One of the tasks most educators do throughout the day is giving feedback. Such feedback is based on student work that has been done well; therefore, teachers praise students. But in some cases, such work needs to be improved or corrected. This feedback is judgmental and leads students to feel unmotivated. This also happens with co-workers. Collaborating with others when expectations are not the same might cause the other person to feel hurt when feedback – that is judgmental and in the past – is given. This is often called backward-looking feedback because the individual is asked about a task that was performed in the past. As an educator, this is the feedback that I usually give my students. However, feedforward is a different way to provide feedback. This concept was originally developed by a management expert named Marshall Goldsmith. Feedforward will not shut down our mental processing. When receiving negative feedback our brains receives a threat awareness and gets in defensive mode. With feedforward, I can help my students see opportunities for growth because the process “helps people envision and focus on a positive future, not a failed past.” ( Goldsmith, 2015). When wanting to receive feedback, an individual may follow these steps:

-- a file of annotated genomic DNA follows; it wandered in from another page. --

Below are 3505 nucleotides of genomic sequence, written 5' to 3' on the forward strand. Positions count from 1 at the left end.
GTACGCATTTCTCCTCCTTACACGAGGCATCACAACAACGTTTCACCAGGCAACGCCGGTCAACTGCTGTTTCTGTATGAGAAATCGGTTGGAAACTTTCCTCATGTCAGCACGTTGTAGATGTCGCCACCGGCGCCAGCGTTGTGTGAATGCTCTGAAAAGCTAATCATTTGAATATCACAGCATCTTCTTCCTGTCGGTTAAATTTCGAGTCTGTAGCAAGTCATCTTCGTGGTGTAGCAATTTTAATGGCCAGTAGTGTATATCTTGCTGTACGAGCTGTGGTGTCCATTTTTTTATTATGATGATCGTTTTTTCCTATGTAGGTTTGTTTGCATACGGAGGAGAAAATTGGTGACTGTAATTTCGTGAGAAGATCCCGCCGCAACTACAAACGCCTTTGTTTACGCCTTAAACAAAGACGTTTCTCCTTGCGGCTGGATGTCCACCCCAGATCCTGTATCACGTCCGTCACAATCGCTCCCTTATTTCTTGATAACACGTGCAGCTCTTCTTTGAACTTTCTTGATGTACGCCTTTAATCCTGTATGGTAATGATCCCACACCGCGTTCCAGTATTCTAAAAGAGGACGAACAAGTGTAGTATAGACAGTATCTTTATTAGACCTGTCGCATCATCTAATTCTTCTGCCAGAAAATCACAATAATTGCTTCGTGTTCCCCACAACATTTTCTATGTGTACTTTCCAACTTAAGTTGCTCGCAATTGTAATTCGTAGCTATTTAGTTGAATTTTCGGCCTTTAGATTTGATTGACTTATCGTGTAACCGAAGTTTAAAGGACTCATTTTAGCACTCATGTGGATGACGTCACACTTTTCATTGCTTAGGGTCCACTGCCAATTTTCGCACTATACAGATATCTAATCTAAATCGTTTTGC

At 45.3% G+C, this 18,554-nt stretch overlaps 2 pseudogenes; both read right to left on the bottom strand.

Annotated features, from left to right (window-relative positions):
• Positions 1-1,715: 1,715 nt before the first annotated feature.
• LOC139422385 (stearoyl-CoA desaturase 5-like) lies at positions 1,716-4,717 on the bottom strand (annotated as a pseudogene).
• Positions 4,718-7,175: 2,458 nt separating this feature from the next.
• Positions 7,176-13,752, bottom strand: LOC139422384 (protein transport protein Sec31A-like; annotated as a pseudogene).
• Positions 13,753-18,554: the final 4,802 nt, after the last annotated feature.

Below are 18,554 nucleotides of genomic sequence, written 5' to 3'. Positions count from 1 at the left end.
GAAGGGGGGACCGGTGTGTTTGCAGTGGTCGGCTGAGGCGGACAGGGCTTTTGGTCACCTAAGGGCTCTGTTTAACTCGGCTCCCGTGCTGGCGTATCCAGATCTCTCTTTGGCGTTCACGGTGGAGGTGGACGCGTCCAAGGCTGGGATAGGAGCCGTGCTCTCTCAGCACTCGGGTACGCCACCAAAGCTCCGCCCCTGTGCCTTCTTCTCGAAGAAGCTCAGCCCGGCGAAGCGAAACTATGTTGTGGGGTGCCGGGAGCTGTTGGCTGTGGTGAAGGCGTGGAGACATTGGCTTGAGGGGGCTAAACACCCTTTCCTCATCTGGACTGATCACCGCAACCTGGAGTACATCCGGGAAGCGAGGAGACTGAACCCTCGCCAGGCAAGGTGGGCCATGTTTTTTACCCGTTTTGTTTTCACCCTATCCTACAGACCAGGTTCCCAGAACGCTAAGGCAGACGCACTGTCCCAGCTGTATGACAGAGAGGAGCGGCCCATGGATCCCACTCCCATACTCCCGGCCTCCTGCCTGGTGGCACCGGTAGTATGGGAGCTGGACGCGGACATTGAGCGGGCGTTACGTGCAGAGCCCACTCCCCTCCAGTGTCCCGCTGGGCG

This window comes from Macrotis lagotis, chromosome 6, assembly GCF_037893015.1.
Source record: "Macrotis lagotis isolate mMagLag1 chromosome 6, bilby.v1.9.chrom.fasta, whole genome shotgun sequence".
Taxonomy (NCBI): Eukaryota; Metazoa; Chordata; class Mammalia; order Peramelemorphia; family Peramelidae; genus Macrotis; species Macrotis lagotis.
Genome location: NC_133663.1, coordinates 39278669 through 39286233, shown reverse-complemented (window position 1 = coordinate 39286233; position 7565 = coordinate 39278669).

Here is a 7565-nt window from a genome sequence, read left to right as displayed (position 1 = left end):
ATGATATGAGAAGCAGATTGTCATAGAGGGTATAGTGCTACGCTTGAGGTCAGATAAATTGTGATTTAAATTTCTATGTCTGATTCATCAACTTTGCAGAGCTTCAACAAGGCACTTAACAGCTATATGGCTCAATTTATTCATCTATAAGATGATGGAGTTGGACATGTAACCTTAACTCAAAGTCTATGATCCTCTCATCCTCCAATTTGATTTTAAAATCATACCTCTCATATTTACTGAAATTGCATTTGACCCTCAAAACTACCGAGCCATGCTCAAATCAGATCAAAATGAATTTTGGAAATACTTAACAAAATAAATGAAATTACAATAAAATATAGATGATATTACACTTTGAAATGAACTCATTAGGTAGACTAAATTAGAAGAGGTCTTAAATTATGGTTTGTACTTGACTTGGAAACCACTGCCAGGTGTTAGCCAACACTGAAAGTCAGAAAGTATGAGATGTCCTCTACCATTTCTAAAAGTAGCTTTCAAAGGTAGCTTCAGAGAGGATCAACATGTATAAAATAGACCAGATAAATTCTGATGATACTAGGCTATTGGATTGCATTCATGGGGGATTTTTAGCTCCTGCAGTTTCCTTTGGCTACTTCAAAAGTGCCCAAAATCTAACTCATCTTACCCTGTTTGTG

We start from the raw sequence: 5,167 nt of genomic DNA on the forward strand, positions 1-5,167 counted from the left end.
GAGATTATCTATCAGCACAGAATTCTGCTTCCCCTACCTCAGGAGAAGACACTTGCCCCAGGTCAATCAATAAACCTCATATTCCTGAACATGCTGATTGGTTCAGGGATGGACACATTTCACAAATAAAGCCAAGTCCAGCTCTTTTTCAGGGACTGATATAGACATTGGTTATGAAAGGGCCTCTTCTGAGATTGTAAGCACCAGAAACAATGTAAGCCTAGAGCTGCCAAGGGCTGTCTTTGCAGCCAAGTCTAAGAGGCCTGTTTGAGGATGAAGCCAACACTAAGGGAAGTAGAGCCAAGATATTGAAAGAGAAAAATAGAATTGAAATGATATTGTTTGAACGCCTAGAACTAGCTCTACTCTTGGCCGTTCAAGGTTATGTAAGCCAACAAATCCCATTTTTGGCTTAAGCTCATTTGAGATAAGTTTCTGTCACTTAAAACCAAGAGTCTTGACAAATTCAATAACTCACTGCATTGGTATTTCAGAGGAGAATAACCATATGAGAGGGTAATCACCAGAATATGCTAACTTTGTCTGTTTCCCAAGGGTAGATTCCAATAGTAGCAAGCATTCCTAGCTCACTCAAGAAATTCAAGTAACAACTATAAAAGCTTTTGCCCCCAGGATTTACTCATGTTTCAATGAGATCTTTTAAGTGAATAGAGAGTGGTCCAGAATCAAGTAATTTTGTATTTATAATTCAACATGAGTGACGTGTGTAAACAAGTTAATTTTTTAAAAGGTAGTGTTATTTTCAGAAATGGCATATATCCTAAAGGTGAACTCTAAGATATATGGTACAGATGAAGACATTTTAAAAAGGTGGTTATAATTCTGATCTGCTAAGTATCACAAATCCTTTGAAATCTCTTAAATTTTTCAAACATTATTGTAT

- Select one behavior that the individual wants to change and describe it to that person who is willing to be part of the feedforward process.
- Now the individual is ready to listen attentively to a suggestion that moves him/her towards a positive change in behavior in the future.
Feedforward is a way to provide effective feedback that will expand possibilities for the person receiving the non-judgmental suggestions. Moving from feedback to feedforward requires changing your mindset. It will take time but in the end, the process will move people towards positive change.
Goldsmith, M. (2015, October). Try Feedforward Instead of Feedback – Marshall Goldsmith. Marshall Goldsmith. https://www.marshallgoldsmith.com/articles/try-feedforward-instead-feedback/